The Southwestern Historical Quarterly, Volume 79, July 1975 - April, 1976 Page: 132
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Southwestern Historical Quarterly
urge for adventure and self-sufficiency in Roger. In 1849, at the age of
seventeen and with no strong ties to his family's new home in Livingston
County, he boarded a steamer on the Cumberland River and started west
to join his sister. The riverboat took him down the Ohio and Mississippi
rivers, then up the Red River in Louisiana. While on board he helped
nurse and bury several victims of cholera, but luckily avoided the dread
disease. Finally in the fall he stepped ashore at Jefferson, Texas.8
As a descendant of Virginians, a Kentuckian by birth, and the son of a
slaveholder, Roger Mills clearly matured within a predominantly southern
culture. Yet his move to Texas not only marked an important step toward
maturity but also carried him from the broader spectrum of border state
political and social attitudes, including even those of outspoken abolitionist
Cassius Clay, to the lively but more narrowly defined political and social
atmosphere of a frontier state in the Deep South.
Mills supported himself through the winter of 1849-1850 by clerking in
the store of August May at Jefferson, the small river port for Northeast
Texas on Cypress Bayou, a tributary of the Red River. The job also allowed
him to save enough money for the purchase of a horse, which he rode
southwest through rolling, wooded East Texas for over a hundred miles to
Palestine in the spring. There he joined his sister Sarah and her husband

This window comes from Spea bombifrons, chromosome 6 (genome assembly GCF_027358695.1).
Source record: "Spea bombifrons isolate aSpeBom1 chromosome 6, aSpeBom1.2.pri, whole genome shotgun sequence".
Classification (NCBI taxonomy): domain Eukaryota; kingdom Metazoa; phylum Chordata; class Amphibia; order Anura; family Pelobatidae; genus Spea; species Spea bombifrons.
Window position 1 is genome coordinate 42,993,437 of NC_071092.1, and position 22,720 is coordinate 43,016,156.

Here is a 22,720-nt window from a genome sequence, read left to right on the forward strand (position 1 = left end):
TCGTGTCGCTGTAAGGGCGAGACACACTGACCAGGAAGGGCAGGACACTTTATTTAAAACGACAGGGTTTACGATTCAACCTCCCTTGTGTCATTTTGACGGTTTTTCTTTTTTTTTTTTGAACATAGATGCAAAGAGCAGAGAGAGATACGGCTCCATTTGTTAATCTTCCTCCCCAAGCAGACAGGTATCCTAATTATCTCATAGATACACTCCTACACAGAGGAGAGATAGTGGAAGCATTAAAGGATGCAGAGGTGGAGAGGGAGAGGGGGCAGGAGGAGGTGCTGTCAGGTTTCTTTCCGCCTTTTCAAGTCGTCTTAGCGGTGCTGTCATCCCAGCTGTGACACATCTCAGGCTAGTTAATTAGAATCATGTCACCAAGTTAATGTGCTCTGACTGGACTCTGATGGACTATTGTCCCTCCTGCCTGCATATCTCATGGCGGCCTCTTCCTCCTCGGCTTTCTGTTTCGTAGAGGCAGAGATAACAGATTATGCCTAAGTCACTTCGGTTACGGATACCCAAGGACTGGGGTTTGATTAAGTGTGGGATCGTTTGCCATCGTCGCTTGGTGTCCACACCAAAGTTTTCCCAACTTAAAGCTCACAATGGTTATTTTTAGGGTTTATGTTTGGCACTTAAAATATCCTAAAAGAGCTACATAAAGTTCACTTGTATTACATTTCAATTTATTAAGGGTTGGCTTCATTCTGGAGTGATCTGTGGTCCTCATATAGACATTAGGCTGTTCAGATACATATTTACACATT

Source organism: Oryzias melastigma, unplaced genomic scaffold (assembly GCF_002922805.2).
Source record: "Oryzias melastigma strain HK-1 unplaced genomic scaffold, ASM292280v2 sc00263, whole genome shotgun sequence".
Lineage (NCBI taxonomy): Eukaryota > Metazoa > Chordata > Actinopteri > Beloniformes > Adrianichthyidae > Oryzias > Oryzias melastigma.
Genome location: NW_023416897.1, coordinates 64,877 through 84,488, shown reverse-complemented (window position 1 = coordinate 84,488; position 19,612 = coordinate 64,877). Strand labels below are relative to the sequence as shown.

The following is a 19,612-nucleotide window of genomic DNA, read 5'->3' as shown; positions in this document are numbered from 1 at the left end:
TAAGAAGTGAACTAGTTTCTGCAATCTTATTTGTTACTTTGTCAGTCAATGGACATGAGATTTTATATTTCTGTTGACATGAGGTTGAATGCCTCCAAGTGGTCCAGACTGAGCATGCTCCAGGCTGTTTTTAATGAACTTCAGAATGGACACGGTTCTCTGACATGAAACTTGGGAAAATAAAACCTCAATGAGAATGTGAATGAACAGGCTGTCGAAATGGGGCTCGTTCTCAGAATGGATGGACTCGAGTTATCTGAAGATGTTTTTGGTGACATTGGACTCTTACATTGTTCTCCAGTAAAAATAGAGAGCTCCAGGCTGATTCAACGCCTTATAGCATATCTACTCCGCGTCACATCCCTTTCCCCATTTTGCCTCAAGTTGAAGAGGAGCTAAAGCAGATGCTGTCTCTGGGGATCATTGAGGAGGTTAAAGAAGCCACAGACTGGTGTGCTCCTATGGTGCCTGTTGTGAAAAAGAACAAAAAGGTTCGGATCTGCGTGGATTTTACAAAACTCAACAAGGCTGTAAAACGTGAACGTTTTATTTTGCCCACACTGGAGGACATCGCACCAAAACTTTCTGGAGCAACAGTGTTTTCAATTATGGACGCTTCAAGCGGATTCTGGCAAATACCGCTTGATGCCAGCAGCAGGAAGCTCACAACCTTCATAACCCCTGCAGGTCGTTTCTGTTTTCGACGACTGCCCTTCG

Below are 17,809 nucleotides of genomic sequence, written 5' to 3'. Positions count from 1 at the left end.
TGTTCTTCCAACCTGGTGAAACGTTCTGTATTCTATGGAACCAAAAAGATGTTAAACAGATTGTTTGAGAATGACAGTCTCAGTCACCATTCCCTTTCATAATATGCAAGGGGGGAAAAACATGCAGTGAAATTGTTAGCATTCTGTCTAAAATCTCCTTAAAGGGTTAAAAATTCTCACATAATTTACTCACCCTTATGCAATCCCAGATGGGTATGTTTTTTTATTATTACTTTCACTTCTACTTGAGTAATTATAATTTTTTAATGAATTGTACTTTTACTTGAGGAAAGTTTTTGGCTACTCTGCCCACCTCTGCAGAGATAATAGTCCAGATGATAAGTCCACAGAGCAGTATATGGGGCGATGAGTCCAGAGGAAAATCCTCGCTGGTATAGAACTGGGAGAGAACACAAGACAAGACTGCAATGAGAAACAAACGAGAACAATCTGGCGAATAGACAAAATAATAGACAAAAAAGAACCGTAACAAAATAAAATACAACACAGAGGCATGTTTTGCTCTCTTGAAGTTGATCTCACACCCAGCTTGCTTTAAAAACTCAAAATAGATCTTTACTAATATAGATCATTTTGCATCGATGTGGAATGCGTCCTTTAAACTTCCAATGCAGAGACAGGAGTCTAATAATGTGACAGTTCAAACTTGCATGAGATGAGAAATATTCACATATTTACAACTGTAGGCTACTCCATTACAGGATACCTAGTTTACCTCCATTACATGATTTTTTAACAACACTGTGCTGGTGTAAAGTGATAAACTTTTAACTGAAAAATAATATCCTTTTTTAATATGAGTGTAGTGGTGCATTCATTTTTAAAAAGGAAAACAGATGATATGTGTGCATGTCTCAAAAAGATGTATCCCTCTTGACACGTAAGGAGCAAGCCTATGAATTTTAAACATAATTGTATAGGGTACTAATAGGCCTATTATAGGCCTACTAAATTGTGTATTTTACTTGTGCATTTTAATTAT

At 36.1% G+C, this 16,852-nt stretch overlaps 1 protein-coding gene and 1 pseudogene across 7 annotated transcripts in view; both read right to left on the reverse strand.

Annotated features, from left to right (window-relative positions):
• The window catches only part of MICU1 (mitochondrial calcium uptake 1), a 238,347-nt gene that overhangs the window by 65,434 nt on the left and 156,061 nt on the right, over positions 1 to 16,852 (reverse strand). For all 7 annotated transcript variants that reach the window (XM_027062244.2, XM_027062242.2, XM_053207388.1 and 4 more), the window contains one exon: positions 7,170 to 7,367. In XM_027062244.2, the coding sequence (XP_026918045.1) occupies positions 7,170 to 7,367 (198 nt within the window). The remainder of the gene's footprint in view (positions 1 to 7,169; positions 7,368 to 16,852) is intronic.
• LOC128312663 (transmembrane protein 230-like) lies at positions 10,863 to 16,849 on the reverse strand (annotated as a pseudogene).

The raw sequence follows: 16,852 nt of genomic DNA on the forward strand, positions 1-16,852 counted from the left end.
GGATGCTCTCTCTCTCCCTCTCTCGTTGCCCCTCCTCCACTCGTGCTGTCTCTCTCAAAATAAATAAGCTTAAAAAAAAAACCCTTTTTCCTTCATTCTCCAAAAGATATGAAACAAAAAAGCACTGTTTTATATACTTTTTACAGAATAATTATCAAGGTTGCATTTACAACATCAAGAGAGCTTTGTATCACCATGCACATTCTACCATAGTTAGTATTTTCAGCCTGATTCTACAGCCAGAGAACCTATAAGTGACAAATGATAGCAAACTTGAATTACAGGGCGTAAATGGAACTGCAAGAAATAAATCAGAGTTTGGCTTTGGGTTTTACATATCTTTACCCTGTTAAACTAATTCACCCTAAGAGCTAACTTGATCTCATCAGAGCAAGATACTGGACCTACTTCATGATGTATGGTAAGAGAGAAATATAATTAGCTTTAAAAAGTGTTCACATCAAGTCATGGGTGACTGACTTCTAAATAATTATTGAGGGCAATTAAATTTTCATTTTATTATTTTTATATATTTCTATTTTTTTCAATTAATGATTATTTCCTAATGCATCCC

Reuben A. Reeves, a promising young attorney from Kentucky, who had
come to Texas just after its annexation to the United States in 1845.
Reeves's successful law career eventually would make him a district judge
before the Civil War, a two-term justice of the state supreme court during
and after the war, and a justice on the supreme court of New Mexico
territory in the i88os. Palestine, a frontier town of about 2,000 in 1850,
lay within the timbered region of East Texas in recently organized Ander-
Soon after his arrival at the Reeves' home, Mills faced the minor
problem of answering a census taker's question concerning his occupation.
With a combination of youthful humor and a clear understanding of the
risk he had accepted by coming a thousand miles from home to Texas at
the age of seventeen, he announced himself a "Gambler." In reality, how-
ever, Mills found employment at eight dollars a month as a clerk in the
sUnited States Congress, Congressional Record, 52nd Cong., 2nd Sess., XXIV, Pt. I,
p. 370; "Hon. Roger Q. Mills," newspaper clipping from Paducah News, Roger Q. Mills
Scrapbook, Mills Papers (Austin), [Io]; Myrtle Roberts, "Roger Quarles Mills" (M.A.
thesis, University of Texas, I929), 3-4; Walter Prescott Webb and H. Bailey Carroll
(eds.), The Handbook of Texas (2 vols., Austin, 1952), II, 455.
9Roberts, "Mills," 4; Webb and Carroll (eds.), Handbook of Texas, II, 455.
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Texas State Historical Association. The Southwestern Historical Quarterly, Volume 79, July 1975 - April, 1976, periodical, 1975/1976; Austin, Texas. (texashistory.unt.edu/ark:/67531/metapth101203/m1/164/: accessed December 15, 2017), University of North Texas Libraries, The Portal to Texas History, texashistory.unt.edu; crediting Texas State Historical Association.